Artistic emancipation form your elder is not given to all artists. It can be even more difficult to attain when your father is Camille Pissarro, one of the most important painters of the 19th century. Manzana-Pissarro (1871-1961) did not seem to suffer that fate. A painter initially, he was influenced by post-impressionist tendencies as he came of age, and he further broke with tradition as he went along. Exotic subject matters start to appear very early in his oeuvre, likely influenced by Paul Gauguin, whom Manzana admired. As his artistic talent progressed Manzana, who like to draw, also turned to printmaking: the technique of pochoir (stencil) in particular. He liked to depict all manner of animals, both domestic and exotic. His bright colors are unique, and his naïve esthetic approachable. The breath of his oeuvre has yet to be ascertained; but Manazana-Pissarro does seem to have been prolific, both as a painter and as a printmaker.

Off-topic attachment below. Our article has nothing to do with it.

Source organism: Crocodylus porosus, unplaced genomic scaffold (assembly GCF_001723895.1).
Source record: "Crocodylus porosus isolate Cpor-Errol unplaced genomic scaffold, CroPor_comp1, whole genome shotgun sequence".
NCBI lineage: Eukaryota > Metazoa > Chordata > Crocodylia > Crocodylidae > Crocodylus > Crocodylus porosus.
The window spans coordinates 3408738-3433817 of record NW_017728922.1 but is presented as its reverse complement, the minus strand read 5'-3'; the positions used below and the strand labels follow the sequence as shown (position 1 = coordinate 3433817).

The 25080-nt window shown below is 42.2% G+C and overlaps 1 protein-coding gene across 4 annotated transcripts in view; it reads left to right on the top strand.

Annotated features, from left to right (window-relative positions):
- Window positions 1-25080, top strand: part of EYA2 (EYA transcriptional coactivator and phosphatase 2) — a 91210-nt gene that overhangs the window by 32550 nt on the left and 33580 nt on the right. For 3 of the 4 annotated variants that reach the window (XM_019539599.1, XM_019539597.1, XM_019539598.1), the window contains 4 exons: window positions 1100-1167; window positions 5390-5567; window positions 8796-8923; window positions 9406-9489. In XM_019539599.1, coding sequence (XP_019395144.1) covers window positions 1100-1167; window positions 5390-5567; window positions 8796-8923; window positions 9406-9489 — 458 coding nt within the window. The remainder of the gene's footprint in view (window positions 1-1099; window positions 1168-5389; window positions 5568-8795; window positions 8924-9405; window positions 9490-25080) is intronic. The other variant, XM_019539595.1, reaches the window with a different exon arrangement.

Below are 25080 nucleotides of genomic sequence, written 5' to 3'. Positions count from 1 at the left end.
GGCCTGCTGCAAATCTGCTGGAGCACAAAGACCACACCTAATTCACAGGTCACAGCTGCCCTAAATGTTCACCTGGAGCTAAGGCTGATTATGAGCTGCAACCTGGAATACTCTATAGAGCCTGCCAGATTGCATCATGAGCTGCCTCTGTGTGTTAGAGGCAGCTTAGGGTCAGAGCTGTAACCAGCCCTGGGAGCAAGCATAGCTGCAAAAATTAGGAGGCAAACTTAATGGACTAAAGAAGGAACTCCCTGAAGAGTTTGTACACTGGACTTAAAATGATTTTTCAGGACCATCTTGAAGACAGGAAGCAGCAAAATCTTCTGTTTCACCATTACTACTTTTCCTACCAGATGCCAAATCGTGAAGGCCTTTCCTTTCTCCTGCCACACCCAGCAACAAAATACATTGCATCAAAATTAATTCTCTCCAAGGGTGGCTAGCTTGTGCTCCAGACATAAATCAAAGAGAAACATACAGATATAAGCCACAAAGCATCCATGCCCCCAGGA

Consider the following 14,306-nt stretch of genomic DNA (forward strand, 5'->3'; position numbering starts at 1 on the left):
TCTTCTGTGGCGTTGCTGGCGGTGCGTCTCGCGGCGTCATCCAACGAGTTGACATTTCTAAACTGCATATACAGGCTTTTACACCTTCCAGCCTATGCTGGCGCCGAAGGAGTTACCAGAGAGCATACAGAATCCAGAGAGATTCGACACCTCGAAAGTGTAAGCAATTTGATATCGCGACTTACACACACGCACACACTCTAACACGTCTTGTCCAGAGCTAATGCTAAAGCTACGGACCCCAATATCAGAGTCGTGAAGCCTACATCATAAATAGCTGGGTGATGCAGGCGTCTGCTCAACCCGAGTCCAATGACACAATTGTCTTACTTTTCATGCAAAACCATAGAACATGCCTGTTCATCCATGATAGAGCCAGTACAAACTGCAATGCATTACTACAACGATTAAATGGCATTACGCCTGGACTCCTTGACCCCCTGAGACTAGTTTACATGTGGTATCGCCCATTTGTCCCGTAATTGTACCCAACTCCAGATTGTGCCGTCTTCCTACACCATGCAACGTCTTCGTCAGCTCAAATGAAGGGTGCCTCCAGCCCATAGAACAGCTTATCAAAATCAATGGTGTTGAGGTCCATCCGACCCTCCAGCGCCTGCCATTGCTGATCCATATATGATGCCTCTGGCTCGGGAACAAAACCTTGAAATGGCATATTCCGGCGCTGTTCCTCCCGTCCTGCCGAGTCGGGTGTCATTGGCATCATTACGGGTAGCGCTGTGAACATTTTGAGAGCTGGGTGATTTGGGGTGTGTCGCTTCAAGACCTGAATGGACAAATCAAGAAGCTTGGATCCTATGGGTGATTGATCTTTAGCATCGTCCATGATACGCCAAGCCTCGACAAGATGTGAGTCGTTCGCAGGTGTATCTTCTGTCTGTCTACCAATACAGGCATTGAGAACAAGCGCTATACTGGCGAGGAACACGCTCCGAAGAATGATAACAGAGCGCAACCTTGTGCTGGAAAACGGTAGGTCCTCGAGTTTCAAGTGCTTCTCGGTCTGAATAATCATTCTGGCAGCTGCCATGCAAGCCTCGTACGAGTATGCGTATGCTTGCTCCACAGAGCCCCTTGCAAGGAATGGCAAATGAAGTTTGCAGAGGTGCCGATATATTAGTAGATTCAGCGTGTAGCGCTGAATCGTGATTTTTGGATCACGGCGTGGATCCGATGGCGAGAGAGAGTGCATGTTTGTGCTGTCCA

Porchoir and gouache on black paper, c. 1910. Signed at the base of the sheet by the artist.
Color Pochoir printed in metallic ink on tan paper, c. 1900. Edition of 100. Signed and numbered "8/100" in white ink.